On finding out I was pregnant one of the first things I researched was what you can and can’t eat. We all know the obvious ones like certain cheeses and raw eggs but I made sure I was aware of all the current recommendations. The NHS website was certainly the most helpful for this.
Having had a missed miscarriage at 10 weeks last year I was definitely more cautious this time around and from quite early on I started to think about other things that could affect me and the baby. I started to have a look at my toiletries a bit closer and then did a bit of research into the safety of the chemicals in these products. We come into contact with so many chemicals every day and these chemicals enter our bodies through our skin, when we breathe, eat or drink. These chemical then pass into our blood stream and through the placenta. When you consider this it seems quite reasonable to think more carefully about what you rub all over your skin each day!
From the research I did there currently appears to be no real consensus about which common household chemicals are harmful and which (if any) need to be avoided. To be honest the advice is very conflicting. The NHS sums it up very well in their 2013 article entitled ‘Controversial advice on chemicals in pregnancy’. This article was in response to a report written by the Royal College of Obstetricians and Gynaecologists (RCOG). In their report they discussed the potential risks from a whole range of chemicals including those in household products, food packaging, skincare and medicines. If you took all their advice you would probably have no choice but to wrap yourself in bubble wrap and lock yourself in a padded room (except bubble wrap is plastic so you probably should not use that and you should only use a room that is padded with natural materials of cause!).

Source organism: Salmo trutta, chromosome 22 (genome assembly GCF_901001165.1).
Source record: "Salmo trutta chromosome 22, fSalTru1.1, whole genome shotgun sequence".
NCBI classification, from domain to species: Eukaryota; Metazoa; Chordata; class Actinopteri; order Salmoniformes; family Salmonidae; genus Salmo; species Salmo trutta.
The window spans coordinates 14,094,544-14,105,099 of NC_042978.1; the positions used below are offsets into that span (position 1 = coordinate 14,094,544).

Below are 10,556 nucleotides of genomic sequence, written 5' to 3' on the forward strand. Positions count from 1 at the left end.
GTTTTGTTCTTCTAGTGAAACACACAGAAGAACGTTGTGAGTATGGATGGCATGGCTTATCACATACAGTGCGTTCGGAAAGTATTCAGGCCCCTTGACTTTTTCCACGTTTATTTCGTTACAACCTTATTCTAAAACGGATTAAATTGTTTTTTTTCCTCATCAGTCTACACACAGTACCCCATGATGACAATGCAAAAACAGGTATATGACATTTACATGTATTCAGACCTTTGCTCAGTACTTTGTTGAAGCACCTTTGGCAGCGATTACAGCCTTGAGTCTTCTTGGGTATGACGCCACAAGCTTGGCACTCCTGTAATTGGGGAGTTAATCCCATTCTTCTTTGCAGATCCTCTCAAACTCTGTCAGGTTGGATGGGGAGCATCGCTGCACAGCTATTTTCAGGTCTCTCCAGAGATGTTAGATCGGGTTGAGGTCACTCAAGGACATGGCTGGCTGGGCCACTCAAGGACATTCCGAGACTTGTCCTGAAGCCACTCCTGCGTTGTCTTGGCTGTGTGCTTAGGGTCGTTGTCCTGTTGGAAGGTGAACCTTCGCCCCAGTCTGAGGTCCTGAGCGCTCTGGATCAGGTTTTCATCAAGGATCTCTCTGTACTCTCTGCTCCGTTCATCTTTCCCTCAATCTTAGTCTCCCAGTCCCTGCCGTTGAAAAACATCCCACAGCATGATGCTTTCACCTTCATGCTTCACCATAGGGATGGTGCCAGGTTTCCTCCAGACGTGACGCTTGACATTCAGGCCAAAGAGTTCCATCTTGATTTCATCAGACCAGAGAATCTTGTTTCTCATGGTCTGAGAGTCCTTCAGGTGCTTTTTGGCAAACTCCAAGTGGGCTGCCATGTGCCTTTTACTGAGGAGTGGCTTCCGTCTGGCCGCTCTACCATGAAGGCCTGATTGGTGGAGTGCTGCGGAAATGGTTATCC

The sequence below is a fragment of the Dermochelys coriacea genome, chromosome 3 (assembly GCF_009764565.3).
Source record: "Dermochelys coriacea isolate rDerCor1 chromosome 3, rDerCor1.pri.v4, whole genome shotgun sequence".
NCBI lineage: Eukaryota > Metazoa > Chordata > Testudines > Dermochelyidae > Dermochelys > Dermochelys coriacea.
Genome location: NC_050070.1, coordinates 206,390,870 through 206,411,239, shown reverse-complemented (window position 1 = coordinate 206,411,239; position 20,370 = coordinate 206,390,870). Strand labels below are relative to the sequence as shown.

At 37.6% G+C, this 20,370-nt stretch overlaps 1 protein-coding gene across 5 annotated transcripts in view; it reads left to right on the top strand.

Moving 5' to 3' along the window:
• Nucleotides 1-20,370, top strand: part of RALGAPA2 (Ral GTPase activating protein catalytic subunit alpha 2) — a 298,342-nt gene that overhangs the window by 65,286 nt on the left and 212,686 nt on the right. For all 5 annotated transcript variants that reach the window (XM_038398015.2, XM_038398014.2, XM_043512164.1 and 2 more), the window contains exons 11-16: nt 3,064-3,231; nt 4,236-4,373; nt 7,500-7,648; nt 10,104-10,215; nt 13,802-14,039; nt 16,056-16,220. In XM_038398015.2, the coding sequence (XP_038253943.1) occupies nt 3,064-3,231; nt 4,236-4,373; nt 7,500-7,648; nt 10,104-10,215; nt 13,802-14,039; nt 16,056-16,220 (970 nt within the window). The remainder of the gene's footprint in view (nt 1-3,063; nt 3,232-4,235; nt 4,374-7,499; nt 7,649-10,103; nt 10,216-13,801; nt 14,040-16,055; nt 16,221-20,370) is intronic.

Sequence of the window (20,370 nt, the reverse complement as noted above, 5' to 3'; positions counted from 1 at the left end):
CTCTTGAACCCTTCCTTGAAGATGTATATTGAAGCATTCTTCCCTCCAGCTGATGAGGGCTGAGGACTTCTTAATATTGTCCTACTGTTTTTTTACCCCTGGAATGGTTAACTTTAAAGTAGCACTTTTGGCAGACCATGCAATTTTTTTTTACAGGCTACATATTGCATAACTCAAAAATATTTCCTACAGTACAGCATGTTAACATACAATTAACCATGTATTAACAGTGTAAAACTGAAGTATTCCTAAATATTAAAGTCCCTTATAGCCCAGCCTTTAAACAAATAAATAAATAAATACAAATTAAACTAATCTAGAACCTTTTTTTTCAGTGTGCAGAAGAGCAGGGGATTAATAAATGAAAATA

Now one thing to bear in mind is that all cosmetic products are covered by strict laws which require full safety assessments which must take into account that the product may be used by pregnant women. If any risks were identified then the law requires this must be indicated on the product. This is reassuring but one of the clear conclusions that I drew from the multiple articles I read was that although there was no evidence to prove that risks existed there was also a lot of uncertainty as assessing the risks is very difficult.
It is for this reason I decided it would certainly not harm if I looked for more natural products to use in my daily skincare and household regimes. After all, considering my plan is to become more balanced and well-rounded and I think anything that could benefit my health can only be a good thing. I shall be posting more posts about my search for these products and reviews of ones I have been using in the relevant sections above.
Selection of Articles read: